I'm a tightish player, early on in a tournament I'm more likely to try and see a flop with AK, that means calling raises, not 3-betting or 4-betting PF. If I hit then I can decide what to do, but most likely I'm going to go all in if I can, extenuating circumstances aside.
Later in a tournament I play a bit more cautiously. I'm still raising with AK from any position, but I'm less likely to call all ins and large raises depending on my stack size. If I'm medium stacked I'm especially cautious. AK is the ultimate coinflip hand, I always assume its a coinflip, its easier that way rather than trying to place my opponent on a pocket pair like 99+ or a weaker ace like AJ or AQ, many times they're playing either equally.
Its basically a decision for my tournament life, do I have enough chips to fold and pick a better spot? Will my fold equity be too depleted after folding, or will it be depleted in a few rounds of blinds and antes? How much would I have left if I did make the call? If I'm medium stacked, not alot unless my opponent is a short stack. Basically, if I have the chipstack and its too much to call, I'm folding PF. If I can call the raise without giving up too much, I will.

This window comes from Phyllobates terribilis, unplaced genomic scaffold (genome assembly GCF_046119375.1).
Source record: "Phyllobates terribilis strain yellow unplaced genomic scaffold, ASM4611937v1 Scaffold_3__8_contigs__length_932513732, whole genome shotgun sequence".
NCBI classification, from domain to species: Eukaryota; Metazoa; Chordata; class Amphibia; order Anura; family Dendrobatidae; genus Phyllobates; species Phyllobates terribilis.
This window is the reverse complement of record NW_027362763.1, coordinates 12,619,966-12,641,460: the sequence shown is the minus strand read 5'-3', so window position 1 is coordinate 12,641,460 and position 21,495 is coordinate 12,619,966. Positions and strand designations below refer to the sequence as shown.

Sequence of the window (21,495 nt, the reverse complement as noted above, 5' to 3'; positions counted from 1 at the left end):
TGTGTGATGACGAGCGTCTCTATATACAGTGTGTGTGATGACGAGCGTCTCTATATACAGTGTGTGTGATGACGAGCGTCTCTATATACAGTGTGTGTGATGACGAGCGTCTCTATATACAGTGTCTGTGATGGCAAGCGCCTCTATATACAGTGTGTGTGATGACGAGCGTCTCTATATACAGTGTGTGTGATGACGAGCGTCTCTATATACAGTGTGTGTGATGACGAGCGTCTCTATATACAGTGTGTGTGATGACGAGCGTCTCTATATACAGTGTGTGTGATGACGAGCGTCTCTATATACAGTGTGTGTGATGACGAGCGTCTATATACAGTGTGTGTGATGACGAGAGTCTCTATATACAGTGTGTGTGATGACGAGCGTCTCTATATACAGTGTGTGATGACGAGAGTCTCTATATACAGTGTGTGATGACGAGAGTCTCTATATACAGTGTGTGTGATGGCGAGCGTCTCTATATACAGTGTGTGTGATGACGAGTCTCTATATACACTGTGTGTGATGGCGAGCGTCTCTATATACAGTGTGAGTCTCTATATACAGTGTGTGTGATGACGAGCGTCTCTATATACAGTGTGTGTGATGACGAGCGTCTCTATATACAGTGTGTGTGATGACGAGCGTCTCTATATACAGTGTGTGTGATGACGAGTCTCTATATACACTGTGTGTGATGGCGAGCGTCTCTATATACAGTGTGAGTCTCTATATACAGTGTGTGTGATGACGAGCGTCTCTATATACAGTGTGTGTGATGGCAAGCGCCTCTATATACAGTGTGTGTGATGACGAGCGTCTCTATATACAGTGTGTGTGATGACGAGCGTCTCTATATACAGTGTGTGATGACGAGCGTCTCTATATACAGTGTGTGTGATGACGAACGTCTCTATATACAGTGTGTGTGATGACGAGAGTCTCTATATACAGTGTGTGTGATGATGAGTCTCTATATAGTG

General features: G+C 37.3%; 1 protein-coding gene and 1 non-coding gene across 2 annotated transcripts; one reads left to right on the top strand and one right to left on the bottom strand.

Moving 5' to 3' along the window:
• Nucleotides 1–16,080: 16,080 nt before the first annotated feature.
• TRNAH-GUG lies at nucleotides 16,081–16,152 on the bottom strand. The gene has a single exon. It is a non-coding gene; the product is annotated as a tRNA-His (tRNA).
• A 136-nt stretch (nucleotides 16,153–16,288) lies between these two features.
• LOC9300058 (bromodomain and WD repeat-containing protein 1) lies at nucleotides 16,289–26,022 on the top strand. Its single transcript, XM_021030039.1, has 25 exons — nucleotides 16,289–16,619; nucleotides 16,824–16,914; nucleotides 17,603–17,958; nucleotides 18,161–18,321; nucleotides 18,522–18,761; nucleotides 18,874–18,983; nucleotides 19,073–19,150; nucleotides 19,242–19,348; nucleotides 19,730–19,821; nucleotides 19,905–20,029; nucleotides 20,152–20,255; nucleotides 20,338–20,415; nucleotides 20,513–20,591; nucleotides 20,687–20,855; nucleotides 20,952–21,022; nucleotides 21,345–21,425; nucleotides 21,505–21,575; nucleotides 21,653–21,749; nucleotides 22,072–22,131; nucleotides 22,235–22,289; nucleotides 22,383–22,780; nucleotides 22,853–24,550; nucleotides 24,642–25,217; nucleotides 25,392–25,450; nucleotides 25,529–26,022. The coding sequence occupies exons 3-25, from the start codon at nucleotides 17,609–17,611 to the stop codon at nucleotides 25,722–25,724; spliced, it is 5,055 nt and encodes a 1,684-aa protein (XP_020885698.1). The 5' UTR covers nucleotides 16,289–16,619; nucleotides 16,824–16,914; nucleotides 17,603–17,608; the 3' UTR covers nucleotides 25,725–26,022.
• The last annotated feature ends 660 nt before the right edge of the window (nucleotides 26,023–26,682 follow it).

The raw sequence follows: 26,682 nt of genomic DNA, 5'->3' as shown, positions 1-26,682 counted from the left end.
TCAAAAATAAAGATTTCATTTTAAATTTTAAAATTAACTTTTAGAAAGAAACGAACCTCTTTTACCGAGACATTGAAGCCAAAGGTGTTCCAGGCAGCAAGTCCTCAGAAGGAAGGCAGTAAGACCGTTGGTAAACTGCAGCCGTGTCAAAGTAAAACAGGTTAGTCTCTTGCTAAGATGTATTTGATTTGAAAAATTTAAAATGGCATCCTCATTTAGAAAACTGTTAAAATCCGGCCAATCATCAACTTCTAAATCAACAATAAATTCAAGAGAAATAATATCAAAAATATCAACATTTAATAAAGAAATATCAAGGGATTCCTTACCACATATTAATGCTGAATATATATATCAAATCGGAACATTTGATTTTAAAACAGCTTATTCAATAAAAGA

That's basically my medium stacked AK strategy... for short stacked its an instacall anytime, for a big stack it depends how big my stack is, and my opponent. A big stack with large blinds and antes can disappear really fast and turn into a medium or short stack if one gets too spewy.
AK is probably one of the hardest hands to play correctly. Pocket pairs are easy enough, because when overcards come on the flop you can fold. I'm naturally cautious with weaker aces like AJ or AQ, but they have many of the same problems as AK. AA, KK, and QQ are easy, shove and complain about a cold deck if someone beats you or turns over a higher pocket pair. Only thing that might be worse than AK to play is JJ, but if you're tight like me, you play it like 88 or 99 anyways, flop a set and fold to reraises if theres overcards on the board.